Commonplace
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www.common-place.org · vol. 13 · no. 4 · Summer 2013


Christopher J. Lukasik
Encountering Daguerreotypy in America
Marcy J. Dinius. The Camera and the Press: American Visual and Print Culture in the Age of the Daguerreotype. Philadelphia: University of Pennsylvania Press, 2012.

Marcy J. Dinius's new book, The Camera and the Press: American Visual and Print Culture in the Age of the Daguerreotype, is the latest contribution to a growing body of scholarship committed to addressing the intermediality of nineteenth-century American culture. More than anything else, The Camera and the Press wants us to recognize how "language's role in structuring the practice of photography makes the two cultures—print and visual—visible as one" (3). To this end, its six chapters document the ubiquity of the daguerreotype in antebellum American culture—both as a material object and as an idea—and they explore how "written descriptions of the daguerreotype as unmediated, mechanically objective, natural, and permanent" shaped people's experience and understanding of "subjectivity, temporality, democracy, and art when each category was under significant cultural pressure" (33).


Perhaps the book's most immediate contribution may be in what it has to say about how culture and technology intersect.

The book opens by establishing how photography first came into view verbally, not visually. Before anyone saw daguerreotypes in America, they first read about their "natural" and "mechanical" aspects in the press. That daguerreotypes were taken to be unmediated, objective, and scientific, Dinius argues, has more to do with their textual mediation than their materiality. These initial written descriptions of the new medium—developed in France in the late 1830s—used "the scientific ideal of mechanical objectivity" to distinguish the daguerreotype from prior forms of image making (such as painting, drawing, and engraving), and they "effectively reversed the aesthetic ideal of an artist's subjective influence" (49).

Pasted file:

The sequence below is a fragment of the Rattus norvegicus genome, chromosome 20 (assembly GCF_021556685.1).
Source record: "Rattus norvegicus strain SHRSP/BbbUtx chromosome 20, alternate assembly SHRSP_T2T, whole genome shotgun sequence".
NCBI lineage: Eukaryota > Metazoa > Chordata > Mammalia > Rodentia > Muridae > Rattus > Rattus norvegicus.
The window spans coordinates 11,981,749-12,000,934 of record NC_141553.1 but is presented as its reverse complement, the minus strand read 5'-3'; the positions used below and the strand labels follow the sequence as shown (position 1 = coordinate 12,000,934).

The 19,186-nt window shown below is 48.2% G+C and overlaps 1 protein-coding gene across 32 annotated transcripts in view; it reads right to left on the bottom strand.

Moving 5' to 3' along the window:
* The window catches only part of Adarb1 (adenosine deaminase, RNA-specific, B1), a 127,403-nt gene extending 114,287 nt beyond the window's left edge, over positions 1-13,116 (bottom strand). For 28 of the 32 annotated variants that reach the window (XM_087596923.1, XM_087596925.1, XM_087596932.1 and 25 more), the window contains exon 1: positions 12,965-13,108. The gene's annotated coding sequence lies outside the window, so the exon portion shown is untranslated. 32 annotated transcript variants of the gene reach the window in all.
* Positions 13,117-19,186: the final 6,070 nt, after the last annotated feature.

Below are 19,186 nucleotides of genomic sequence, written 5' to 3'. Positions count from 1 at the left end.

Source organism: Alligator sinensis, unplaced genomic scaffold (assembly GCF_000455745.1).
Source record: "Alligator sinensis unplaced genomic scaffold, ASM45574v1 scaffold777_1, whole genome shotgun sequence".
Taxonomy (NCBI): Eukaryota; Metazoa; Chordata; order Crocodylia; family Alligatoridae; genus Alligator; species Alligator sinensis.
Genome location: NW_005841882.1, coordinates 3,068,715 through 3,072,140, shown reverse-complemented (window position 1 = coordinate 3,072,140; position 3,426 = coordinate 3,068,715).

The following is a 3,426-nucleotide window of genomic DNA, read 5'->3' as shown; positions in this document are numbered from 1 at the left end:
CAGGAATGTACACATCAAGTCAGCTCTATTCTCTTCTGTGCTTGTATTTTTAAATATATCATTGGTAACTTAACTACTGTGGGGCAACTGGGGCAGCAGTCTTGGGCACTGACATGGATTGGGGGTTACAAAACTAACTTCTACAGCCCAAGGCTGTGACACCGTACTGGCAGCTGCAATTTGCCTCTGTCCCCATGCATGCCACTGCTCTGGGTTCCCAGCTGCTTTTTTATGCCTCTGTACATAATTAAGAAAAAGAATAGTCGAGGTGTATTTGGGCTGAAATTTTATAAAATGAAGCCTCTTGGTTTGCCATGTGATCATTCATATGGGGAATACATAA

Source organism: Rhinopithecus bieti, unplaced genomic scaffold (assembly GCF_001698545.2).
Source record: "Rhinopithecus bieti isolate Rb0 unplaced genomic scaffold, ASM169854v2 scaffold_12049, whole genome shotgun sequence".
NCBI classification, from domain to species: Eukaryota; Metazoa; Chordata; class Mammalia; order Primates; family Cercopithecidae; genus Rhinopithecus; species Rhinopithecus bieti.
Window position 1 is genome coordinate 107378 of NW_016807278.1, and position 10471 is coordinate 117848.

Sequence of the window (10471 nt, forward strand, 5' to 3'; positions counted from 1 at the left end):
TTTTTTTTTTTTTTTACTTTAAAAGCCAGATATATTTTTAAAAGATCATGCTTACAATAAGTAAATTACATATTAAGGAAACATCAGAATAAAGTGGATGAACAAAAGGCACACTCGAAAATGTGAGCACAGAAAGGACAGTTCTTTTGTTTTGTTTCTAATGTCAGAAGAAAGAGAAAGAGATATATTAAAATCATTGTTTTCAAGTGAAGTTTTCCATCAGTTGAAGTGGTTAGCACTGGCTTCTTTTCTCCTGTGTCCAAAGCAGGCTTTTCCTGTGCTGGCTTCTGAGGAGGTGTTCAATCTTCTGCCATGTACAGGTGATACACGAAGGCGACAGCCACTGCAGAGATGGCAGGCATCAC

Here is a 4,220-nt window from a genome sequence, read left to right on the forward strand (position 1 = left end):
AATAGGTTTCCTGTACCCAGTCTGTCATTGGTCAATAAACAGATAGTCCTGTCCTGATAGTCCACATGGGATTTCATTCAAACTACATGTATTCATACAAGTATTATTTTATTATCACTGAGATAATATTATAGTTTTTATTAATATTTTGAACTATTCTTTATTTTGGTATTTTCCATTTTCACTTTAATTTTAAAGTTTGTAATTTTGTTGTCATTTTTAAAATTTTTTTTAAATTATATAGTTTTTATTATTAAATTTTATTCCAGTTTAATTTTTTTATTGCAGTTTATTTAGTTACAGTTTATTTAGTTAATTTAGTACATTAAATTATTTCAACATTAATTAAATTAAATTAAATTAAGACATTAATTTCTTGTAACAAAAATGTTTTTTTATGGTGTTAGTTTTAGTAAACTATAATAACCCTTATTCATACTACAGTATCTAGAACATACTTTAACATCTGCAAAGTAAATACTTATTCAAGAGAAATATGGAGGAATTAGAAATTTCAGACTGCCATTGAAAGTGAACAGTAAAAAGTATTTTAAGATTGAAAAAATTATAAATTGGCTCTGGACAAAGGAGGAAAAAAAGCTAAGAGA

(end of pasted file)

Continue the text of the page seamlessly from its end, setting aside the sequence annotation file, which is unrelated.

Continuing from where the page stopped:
The remainder of The Camera and the Press traces the effects of this textual mediation of daguerreotypy on mid-nineteenth-century American literature and daguerreotypy. Chapters two and three explore how print descriptions of daguerreotypy's material characteristics—particularly how they served as a point of contact in discussions of the role of mechanical objectivity and artistic subjectivity in image making—would shape the encounter with the new medium in Nathaniel Hawthorne's The House of the Seven Gables and Herman Melville's Pierre. The intermedial references to daguerreotypy in these two novels as well as the actual daguerreotype practice of Gabriel Harrison and the firm of Southworth & Hawes are shown not only to "defend the aesthetic value of subjectivity in art," but also to "define art—from image making to novel-writing—as essentially subjective and thus, opposed to science and the growing influence of mechanical objectivity" (50). Dinius's close reading of Hawthorne's "Governor Pyncheon" chapter as a kind of narrative daguerreotype within The House of the Seven Gables reveals how his novel refutes "the argument that all forms of representation be mechanically faithful to an objective idea of reality" (60), and it powerfully discloses the extent to which the novel's intermediality extends beyond mere reference to literary practice itself.